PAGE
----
An interesting thing happened to XpresSpa Group (NASDAQ:XSPA) stock in December. The company clearly tried to gin up investor enthusiasm toward its Covid-19 testing operations. It didn’t work.
Within the month, XpresSpa issued at least six press releases citing varying partnerships and moves underlying its testing business. Yet, for the month, XSPA stock dropped 27.4%.
As a result, the stock is back where it traded during the second half of May. The bad news, however, is that XSPA could be headed back to where it traded before that.
A Flurry of News
It seems likely that the same kind of news from XpresSpa a few months ago might have had a very different impact on XSPA stock.
After all, a massive rally last year was sparked by a press release. On May 22, XpresSpa announced it had signed a contract with New York’s John F. Kennedy International Airport for a pilot program providing Covid-19 tests.
Almost instantly, XSPA became one of the hottest “pandemic plays” around. The stock rose 70% on the news, and a few days later embarked on a four-session 187% rally. Shares that early in the year had traded for 15 cents briefly cleared $8.
The thrill seems to be gone, however. In early December, XpresSpa announced two new executives and the promotion of a third. A new location opened in Denver, and a new one picked up in Salt Lake City. Agreements were signed with major airlines.
Only one of those agreements did anything to move XSPA stock, which rallied sharply on Dec. 17. But a midday announcement of yet another share offering ended the rally, and the stock actually closed that day in the red.
The trading in December should matter not just to traders but also to investors. It’s a sign that the market simply doesn’t buy the XpresSpa story.
It’s not hard to see why. XpresSpa’s pivot from providing airport massages to Covid-19 testing made sense. It was basically the only thing the company could do. But that doesn’t mean airport testing is an attractive business, or that XSPA stock is attractive even at the current valuation.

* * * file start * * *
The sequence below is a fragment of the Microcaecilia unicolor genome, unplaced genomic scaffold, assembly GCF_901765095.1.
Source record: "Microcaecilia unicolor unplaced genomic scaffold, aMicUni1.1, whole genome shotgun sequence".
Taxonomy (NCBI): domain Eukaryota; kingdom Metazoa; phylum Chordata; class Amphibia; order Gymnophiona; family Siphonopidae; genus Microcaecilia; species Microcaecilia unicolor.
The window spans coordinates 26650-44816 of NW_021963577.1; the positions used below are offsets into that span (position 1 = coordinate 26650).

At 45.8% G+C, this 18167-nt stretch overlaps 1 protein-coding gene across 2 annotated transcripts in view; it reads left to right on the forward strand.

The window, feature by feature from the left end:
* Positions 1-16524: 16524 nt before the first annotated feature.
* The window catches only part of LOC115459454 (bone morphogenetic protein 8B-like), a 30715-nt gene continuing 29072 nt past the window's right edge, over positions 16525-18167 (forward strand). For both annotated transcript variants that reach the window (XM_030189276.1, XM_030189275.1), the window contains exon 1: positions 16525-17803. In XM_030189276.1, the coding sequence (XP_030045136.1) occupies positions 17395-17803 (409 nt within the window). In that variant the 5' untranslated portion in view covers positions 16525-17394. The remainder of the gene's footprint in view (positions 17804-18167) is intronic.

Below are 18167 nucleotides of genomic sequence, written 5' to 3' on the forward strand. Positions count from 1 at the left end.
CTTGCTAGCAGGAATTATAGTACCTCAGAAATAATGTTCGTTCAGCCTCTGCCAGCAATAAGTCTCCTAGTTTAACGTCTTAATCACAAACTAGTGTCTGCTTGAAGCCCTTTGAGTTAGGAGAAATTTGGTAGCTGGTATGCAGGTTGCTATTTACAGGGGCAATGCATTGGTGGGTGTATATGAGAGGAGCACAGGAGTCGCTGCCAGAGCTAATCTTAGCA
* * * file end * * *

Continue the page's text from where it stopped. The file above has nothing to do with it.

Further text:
After all, it remains unclear how much money XpresSpa can actually make. At-home and rapid tests will be available en masse this year. A vaccine should keep us all moving back on the road to normalcy.
In other words, there’s a short window in which XpresSpa’s testing subsidiary (known as XpresCheck) can make a profit. Yet the company is nowhere close to operating in the black. A handful of airports and a handful of routes don’t change that very real problem.
Now, investors potentially could argue that once the Covid-19 crisis begins to abate, XpresSpa can get back to its old model. The problem is that that model didn’t make any money, either. Adjusted EBITDA (earnings before interest, taxes, depreciation and amortization) was negative $3.3 million in 2019 — worse than the year before.
And before XSPA stock became a Covid-19 play, investors didn’t think much of the spa business. XpressSpa had a market capitalization in the range of $12 million early last year. Pro forma for the recent stock offering, the company still has a market value of over $124 million.
Steer Clear of XSPA Stock
Obviously, that creates a huge problem for XSPA stock. There are only two ways to argue that the stock is undervalued at the moment.
First, an investor could believe that the market badly — and I mean badly — misvalued the legacy business before the pandemic. A business valued at less than $15 million actually now should be worth more than $100 million. Given lingering pressures on the travel industry, that case seems exceedingly difficult to make.
Or, the same investor could argue that XpresSpa actually will make significant profit from Covid-19 testing. After all, testing likely will be required for years to come. Once XpresCheck scales its business, profitability will follow.
That case doesn’t seem to hold much water, either. The company is working with only a handful of airports so far. Other airports may well partner with state and local authorities, bypassing the company completely. A $200 price tag for the rapid tests means travelers themselves will look for other options.
There’s just not that much here. And what recent trading shows is that investors finally have figured that out. A supposed plan to become the leader in airport Covid-19 testing was enough to drive XSPA stock higher in May and June. In January, with the end of the pandemic in sight, that’s no longer true.
On the date of publication, neither Matt McCall nor the InvestorPlace Research Staff member primarily responsible for this article held (either directly or indirectly) any positions in the securities mentioned in the article.
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